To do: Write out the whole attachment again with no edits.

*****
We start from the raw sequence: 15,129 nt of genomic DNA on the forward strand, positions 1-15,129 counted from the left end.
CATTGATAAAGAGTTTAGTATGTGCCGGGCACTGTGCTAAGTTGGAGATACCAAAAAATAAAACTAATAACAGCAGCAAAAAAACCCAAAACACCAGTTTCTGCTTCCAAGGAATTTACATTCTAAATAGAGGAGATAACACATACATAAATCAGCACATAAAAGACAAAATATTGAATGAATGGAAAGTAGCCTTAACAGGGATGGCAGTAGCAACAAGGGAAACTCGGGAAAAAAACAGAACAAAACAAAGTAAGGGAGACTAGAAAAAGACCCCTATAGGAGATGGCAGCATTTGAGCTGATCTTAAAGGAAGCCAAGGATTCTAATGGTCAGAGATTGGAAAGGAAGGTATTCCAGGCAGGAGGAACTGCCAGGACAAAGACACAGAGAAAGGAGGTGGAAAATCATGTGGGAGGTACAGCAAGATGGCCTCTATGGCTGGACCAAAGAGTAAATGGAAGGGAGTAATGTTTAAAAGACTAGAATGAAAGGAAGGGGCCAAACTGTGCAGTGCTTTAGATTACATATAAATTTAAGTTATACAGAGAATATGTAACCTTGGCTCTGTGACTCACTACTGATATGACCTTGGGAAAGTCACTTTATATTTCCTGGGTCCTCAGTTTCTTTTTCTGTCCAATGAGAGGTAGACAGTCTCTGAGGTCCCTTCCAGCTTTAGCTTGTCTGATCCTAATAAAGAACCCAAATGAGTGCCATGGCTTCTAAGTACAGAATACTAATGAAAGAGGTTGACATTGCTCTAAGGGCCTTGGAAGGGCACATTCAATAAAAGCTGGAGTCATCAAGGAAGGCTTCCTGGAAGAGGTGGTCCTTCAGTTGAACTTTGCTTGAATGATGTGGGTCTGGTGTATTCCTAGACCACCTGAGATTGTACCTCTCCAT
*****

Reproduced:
We start from the raw sequence: 15,129 nt of genomic DNA on the forward strand, positions 1-15,129 counted from the left end.
CATTGATAAAGAGTTTAGTATGTGCCGGGCACTGTGCTAAGTTGGAGATACCAAAAAATAAAACTAATAACAGCAGCAAAAAAACCCAAAACACCAGTTTCTGCTTCCAAGGAATTTACATTCTAAATAGAGGAGATAACACATACATAAATCAGCACATAAAAGACAAAATATTGAATGAATGGAAAGTAGCCTTAACAGGGATGGCAGTAGCAACAAGGGAAACTCGGGAAAAAAACAGAACAAAACAAAGTAAGGGAGACTAGAAAAAGACCCCTATAGGAGATGGCAGCATTTGAGCTGATCTTAAAGGAAGCCAAGGATTCTAATGGTCAGAGATTGGAAAGGAAGGTATTCCAGGCAGGAGGAACTGCCAGGACAAAGACACAGAGAAAGGAGGTGGAAAATCATGTGGGAGGTACAGCAAGATGGCCTCTATGGCTGGACCAAAGAGTAAATGGAAGGGAGTAATGTTTAAAAGACTAGAATGAAAGGAAGGGGCCAAACTGTGCAGTGCTTTAGATTACATATAAATTTAAGTTATACAGAGAATATGTAACCTTGGCTCTGTGACTCACTACTGATATGACCTTGGGAAAGTCACTTTATATTTCCTGGGTCCTCAGTTTCTTTTTCTGTCCAATGAGAGGTAGACAGTCTCTGAGGTCCCTTCCAGCTTTAGCTTGTCTGATCCTAATAAAGAACCCAAATGAGTGCCATGGCTTCTAAGTACAGAATACTAATGAAAGAGGTTGACATTGCTCTAAGGGCCTTGGAAGGGCACATTCAATAAAAGCTGGAGTCATCAAGGAAGGCTTCCTGGAAGAGGTGGTCCTTCAGTTGAACTTTGCTTGAATGATGTGGGTCTGGTGTATTCCTAGACCACCTGAGATTGTACCTCTCCAT